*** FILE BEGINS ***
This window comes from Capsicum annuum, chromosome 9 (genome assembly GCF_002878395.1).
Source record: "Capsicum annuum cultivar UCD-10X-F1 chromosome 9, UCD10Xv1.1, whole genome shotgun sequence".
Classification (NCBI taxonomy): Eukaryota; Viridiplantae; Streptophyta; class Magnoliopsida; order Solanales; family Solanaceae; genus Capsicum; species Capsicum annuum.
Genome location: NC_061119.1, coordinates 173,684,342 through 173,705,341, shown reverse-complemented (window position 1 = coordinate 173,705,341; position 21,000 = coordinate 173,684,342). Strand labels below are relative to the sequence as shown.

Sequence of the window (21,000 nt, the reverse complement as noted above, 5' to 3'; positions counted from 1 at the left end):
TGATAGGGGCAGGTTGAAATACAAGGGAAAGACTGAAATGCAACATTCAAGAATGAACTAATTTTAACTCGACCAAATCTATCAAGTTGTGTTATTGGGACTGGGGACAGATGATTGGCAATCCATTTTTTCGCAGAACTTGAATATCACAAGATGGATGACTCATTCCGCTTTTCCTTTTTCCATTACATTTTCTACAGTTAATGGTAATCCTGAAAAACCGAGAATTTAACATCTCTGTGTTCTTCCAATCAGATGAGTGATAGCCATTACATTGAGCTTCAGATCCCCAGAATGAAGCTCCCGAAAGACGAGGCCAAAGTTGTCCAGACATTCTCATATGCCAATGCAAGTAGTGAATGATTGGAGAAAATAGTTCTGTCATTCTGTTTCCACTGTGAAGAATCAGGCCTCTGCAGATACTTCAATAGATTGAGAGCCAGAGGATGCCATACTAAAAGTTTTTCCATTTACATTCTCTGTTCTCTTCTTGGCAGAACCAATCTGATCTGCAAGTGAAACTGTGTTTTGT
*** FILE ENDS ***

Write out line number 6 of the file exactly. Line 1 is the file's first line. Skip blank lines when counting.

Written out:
TGATAGGGGCAGGTTGAAATACAAGGGAAAGACTGAAATGCAACATTCAAGAATGAACTAATTTTAACTCGACCAAATCTATCAAGTTGTGTTATTGGGACTGGGGACAGATGATTGGCAATCCATTTTTTCGCAGAACTTGAATATCACAAGATGGATGACTCATTCCGCTTTTCCTTTTTCCATTACATTTTCTACAGTTAATGGTAATCCTGAAAAACCGAGAATTTAACATCTCTGTGTTCTTCCAATCAGATGAGTGATAGCCATTACATTGAGCTTCAGATCCCCAGAATGAAGCTCCCGAAAGACGAGGCCAAAGTTGTCCAGACATTCTCATATGCCAATGCAAGTAGTGAATGATTGGAGAAAATAGTTCTGTCATTCTGTTTCCACTGTGAAGAATCAGGCCTCTGCAGATACTTCAATAGATTGAGAGCCAGAGGATGCCATACTAAAAGTTTTTCCATTTACATTCTCTGTTCTCTTCTTGGCAGAACCAATCTGATCTGCAAGTGAAACTGTGTTTTGT